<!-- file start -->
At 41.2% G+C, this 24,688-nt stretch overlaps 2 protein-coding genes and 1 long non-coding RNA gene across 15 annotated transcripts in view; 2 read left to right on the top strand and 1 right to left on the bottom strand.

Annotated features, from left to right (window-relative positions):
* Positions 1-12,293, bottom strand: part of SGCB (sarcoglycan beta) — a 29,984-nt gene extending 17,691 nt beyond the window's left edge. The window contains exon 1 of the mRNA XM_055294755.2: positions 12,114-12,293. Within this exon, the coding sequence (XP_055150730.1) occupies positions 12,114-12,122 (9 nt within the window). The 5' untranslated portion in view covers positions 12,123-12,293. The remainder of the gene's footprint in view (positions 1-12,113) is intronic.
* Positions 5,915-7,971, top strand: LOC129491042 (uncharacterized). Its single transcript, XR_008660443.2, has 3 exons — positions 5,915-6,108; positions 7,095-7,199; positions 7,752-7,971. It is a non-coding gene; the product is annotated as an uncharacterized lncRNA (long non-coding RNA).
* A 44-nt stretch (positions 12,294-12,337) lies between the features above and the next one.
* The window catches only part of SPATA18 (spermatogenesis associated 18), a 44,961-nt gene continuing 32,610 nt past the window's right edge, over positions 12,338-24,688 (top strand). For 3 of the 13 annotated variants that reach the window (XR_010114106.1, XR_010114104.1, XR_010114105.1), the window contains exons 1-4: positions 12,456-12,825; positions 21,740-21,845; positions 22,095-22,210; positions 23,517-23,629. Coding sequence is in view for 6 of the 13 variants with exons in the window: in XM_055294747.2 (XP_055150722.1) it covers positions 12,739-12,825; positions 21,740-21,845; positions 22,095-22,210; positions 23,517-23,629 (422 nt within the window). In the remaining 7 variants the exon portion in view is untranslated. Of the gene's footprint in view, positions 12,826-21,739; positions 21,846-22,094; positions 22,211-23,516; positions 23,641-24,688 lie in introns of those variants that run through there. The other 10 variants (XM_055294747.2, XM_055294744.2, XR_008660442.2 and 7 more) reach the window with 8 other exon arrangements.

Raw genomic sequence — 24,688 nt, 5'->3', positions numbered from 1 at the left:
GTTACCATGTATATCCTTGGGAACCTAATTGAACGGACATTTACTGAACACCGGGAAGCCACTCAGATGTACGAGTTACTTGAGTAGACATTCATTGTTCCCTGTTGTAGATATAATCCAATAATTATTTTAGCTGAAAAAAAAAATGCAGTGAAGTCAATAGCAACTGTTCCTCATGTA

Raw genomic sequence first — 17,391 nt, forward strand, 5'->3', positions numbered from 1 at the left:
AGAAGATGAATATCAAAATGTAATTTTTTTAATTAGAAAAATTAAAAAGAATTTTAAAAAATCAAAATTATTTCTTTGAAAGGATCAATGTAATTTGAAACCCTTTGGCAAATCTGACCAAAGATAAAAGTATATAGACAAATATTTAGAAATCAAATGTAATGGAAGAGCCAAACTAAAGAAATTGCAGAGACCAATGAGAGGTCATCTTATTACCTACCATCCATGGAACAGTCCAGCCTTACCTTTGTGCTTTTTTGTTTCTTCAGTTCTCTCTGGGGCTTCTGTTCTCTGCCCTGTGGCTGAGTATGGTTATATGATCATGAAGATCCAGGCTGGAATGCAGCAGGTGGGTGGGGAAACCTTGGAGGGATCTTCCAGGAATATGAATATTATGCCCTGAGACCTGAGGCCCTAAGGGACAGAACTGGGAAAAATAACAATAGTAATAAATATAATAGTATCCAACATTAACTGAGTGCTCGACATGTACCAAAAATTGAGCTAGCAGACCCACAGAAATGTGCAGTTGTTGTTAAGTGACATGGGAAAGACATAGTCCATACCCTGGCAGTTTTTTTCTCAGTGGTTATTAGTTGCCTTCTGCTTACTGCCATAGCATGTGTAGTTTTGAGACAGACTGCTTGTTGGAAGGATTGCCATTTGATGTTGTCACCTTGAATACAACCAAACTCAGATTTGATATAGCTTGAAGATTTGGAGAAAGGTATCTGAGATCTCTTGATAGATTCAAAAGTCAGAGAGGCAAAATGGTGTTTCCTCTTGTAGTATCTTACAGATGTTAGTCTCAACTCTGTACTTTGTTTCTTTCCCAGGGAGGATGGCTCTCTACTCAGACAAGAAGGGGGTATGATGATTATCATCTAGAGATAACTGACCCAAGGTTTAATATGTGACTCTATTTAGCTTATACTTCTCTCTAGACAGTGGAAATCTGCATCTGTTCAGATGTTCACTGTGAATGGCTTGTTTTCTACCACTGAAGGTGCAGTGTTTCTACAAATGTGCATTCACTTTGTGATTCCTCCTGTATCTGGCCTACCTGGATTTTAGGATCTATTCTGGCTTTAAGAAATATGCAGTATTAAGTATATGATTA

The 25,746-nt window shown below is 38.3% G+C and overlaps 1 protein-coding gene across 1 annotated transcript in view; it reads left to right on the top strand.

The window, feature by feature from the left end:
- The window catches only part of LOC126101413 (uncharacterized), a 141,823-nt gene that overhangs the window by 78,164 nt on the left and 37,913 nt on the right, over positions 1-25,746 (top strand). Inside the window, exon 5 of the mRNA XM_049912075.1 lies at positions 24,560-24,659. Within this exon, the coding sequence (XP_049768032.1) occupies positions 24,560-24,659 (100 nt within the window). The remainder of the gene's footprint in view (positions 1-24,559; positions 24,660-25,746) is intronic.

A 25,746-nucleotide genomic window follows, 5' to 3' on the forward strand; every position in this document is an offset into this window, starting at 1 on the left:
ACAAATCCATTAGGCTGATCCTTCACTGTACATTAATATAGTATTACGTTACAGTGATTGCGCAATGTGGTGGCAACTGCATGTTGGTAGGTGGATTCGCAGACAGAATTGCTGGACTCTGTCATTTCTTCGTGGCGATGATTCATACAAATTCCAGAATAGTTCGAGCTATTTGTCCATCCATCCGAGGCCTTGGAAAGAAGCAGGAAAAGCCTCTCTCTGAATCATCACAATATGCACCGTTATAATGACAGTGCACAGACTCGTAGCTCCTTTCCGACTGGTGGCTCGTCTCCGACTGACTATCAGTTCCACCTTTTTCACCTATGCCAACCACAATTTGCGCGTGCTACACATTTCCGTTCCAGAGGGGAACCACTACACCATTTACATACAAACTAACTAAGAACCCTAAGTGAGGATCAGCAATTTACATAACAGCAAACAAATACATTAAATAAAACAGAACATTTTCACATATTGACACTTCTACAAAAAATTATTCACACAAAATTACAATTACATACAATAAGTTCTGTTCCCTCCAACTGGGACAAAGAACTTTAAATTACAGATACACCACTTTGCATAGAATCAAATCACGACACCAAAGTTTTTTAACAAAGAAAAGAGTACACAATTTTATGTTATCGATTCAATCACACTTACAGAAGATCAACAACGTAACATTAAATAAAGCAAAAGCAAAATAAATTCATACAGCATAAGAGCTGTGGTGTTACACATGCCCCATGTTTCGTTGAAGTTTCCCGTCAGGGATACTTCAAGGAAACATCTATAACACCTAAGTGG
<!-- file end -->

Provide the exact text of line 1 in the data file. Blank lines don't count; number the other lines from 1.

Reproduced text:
At 41.2% G+C, this 24,688-nt stretch overlaps 2 protein-coding genes and 1 long non-coding RNA gene across 15 annotated transcripts in view; 2 read left to right on the top strand and 1 right to left on the bottom strand.